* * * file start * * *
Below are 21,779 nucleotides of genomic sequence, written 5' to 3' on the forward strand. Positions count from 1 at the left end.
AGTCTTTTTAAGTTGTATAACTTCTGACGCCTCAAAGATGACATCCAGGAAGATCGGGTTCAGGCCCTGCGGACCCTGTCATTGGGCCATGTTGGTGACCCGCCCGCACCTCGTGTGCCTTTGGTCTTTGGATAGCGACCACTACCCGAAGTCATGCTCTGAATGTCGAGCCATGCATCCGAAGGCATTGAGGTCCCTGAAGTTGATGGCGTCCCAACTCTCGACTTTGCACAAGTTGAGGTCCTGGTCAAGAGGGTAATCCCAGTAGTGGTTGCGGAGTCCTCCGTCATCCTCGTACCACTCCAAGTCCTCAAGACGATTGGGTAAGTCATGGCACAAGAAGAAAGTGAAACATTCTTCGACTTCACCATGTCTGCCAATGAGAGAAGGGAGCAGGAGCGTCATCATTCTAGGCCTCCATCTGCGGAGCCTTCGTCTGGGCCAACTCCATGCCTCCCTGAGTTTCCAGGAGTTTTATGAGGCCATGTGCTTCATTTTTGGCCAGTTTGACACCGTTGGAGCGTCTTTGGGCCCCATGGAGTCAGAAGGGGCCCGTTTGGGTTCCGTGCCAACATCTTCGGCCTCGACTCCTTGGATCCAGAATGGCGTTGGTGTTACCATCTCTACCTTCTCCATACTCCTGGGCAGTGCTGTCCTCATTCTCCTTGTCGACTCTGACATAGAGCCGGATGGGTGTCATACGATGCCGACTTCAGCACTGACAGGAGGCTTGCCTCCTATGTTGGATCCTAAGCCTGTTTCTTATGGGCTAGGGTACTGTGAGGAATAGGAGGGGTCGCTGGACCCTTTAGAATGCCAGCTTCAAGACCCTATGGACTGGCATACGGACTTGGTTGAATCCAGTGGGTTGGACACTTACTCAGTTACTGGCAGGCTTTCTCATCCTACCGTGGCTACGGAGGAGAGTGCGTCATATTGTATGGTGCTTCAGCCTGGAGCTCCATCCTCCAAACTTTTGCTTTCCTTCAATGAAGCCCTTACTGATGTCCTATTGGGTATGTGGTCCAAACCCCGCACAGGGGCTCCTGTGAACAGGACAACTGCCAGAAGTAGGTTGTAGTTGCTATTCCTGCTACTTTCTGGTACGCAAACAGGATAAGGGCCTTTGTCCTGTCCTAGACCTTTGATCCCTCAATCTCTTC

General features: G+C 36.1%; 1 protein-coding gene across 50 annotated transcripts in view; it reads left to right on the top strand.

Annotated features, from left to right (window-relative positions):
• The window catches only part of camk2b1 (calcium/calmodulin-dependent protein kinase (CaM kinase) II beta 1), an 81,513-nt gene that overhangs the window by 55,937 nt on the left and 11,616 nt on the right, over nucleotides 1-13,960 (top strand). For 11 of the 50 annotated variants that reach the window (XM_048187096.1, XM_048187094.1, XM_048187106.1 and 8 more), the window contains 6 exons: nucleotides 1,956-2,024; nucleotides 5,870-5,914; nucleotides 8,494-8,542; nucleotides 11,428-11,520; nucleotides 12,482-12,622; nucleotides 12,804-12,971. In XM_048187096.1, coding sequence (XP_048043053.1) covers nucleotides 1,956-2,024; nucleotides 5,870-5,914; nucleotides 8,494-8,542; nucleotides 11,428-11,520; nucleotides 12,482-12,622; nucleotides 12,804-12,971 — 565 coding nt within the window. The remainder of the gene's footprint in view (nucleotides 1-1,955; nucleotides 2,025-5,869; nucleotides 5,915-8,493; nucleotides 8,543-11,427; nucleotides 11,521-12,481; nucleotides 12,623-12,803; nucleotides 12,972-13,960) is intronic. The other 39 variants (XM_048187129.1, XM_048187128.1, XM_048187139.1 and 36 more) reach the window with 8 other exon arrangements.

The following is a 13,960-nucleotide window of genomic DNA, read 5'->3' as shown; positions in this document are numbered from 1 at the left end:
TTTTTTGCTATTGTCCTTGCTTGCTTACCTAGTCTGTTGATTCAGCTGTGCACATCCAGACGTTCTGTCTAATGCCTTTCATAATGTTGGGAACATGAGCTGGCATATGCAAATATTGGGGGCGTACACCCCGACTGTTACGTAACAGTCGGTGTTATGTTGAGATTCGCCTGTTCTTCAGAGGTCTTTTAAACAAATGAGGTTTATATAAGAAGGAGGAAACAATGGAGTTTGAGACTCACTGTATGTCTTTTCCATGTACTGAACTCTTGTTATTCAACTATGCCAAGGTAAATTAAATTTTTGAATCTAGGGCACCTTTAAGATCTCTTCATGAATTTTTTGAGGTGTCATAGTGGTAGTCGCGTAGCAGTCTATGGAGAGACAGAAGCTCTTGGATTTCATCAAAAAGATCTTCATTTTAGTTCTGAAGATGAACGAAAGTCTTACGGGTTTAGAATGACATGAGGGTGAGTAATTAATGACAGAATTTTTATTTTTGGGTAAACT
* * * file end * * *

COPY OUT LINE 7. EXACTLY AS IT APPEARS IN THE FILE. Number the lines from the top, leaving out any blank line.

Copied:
TTTTTTGCTATTGTCCTTGCTTGCTTACCTAGTCTGTTGATTCAGCTGTGCACATCCAGACGTTCTGTCTAATGCCTTTCATAATGTTGGGAACATGAGCTGGCATATGCAAATATTGGGGGCGTACACCCCGACTGTTACGTAACAGTCGGTGTTATGTTGAGATTCGCCTGTTCTTCAGAGGTCTTTTAAACAAATGAGGTTTATATAAGAAGGAGGAAACAATGGAGTTTGAGACTCACTGTATGTCTTTTCCATGTACTGAACTCTTGTTATTCAACTATGCCAAGGTAAATTAAATTTTTGAATCTAGGGCACCTTTAAGATCTCTTCATGAATTTTTTGAGGTGTCATAGTGGTAGTCGCGTAGCAGTCTATGGAGAGACAGAAGCTCTTGGATTTCATCAAAAAGATCTTCATTTTAGTTCTGAAGATGAACGAAAGTCTTACGGGTTTAGAATGACATGAGGGTGAGTAATTAATGACAGAATTTTTATTTTTGGGTAAACT